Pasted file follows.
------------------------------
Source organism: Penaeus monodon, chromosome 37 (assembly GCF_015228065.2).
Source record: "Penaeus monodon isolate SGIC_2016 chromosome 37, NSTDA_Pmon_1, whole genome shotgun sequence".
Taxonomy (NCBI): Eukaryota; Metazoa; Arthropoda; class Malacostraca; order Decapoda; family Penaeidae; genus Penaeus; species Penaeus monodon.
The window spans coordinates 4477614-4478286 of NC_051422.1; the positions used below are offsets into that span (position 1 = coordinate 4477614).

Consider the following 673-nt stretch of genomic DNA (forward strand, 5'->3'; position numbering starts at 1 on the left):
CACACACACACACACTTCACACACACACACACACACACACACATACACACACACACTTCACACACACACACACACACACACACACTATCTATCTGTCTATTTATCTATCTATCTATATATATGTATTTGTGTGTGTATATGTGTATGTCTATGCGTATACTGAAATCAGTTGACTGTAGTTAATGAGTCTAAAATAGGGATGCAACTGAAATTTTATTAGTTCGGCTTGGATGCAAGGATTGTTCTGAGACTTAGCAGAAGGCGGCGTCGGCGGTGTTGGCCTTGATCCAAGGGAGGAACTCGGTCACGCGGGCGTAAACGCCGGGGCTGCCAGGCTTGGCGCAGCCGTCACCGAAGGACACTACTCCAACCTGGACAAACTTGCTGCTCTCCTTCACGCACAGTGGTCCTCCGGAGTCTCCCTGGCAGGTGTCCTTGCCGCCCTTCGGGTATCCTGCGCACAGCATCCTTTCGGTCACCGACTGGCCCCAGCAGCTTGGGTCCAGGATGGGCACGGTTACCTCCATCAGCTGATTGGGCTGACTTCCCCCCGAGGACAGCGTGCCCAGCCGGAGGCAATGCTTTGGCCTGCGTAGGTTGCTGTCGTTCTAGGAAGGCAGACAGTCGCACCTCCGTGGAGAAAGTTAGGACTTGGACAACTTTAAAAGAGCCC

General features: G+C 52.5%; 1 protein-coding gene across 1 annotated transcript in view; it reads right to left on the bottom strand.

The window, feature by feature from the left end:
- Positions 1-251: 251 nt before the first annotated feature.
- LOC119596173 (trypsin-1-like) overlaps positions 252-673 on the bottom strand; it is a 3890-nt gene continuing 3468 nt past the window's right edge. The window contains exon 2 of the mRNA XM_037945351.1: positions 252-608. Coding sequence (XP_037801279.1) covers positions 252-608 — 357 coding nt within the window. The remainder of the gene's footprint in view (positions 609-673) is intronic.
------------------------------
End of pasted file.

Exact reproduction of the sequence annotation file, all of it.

Source organism: Penaeus monodon, chromosome 37 (assembly GCF_015228065.2).
Source record: "Penaeus monodon isolate SGIC_2016 chromosome 37, NSTDA_Pmon_1, whole genome shotgun sequence".
Taxonomy (NCBI): Eukaryota; Metazoa; Arthropoda; class Malacostraca; order Decapoda; family Penaeidae; genus Penaeus; species Penaeus monodon.
The window spans coordinates 4477614-4478286 of NC_051422.1; the positions used below are offsets into that span (position 1 = coordinate 4477614).

Consider the following 673-nt stretch of genomic DNA (forward strand, 5'->3'; position numbering starts at 1 on the left):
CACACACACACACACTTCACACACACACACACACACACACACATACACACACACACTTCACACACACACACACACACACACACACTATCTATCTGTCTATTTATCTATCTATCTATATATATGTATTTGTGTGTGTATATGTGTATGTCTATGCGTATACTGAAATCAGTTGACTGTAGTTAATGAGTCTAAAATAGGGATGCAACTGAAATTTTATTAGTTCGGCTTGGATGCAAGGATTGTTCTGAGACTTAGCAGAAGGCGGCGTCGGCGGTGTTGGCCTTGATCCAAGGGAGGAACTCGGTCACGCGGGCGTAAACGCCGGGGCTGCCAGGCTTGGCGCAGCCGTCACCGAAGGACACTACTCCAACCTGGACAAACTTGCTGCTCTCCTTCACGCACAGTGGTCCTCCGGAGTCTCCCTGGCAGGTGTCCTTGCCGCCCTTCGGGTATCCTGCGCACAGCATCCTTTCGGTCACCGACTGGCCCCAGCAGCTTGGGTCCAGGATGGGCACGGTTACCTCCATCAGCTGATTGGGCTGACTTCCCCCCGAGGACAGCGTGCCCAGCCGGAGGCAATGCTTTGGCCTGCGTAGGTTGCTGTCGTTCTAGGAAGGCAGACAGTCGCACCTCCGTGGAGAAAGTTAGGACTTGGACAACTTTAAAAGAGCCC

General features: G+C 52.5%; 1 protein-coding gene across 1 annotated transcript in view; it reads right to left on the bottom strand.

The window, feature by feature from the left end:
- Positions 1-251: 251 nt before the first annotated feature.
- LOC119596173 (trypsin-1-like) overlaps positions 252-673 on the bottom strand; it is a 3890-nt gene continuing 3468 nt past the window's right edge. The window contains exon 2 of the mRNA XM_037945351.1: positions 252-608. Coding sequence (XP_037801279.1) covers positions 252-608 — 357 coding nt within the window. The remainder of the gene's footprint in view (positions 609-673) is intronic.